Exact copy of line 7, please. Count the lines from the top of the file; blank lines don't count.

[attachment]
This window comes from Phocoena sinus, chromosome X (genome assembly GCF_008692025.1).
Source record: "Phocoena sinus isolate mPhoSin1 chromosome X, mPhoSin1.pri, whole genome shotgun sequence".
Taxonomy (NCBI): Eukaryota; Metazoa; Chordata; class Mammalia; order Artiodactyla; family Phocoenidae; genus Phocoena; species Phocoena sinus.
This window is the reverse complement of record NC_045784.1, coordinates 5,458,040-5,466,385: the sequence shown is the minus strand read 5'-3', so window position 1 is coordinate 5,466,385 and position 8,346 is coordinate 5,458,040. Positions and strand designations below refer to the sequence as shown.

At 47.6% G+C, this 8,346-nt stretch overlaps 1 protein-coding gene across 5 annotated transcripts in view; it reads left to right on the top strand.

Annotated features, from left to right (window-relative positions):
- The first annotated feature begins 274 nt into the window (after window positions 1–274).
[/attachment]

- The first annotated feature begins 274 nt into the window (after window positions 1–274).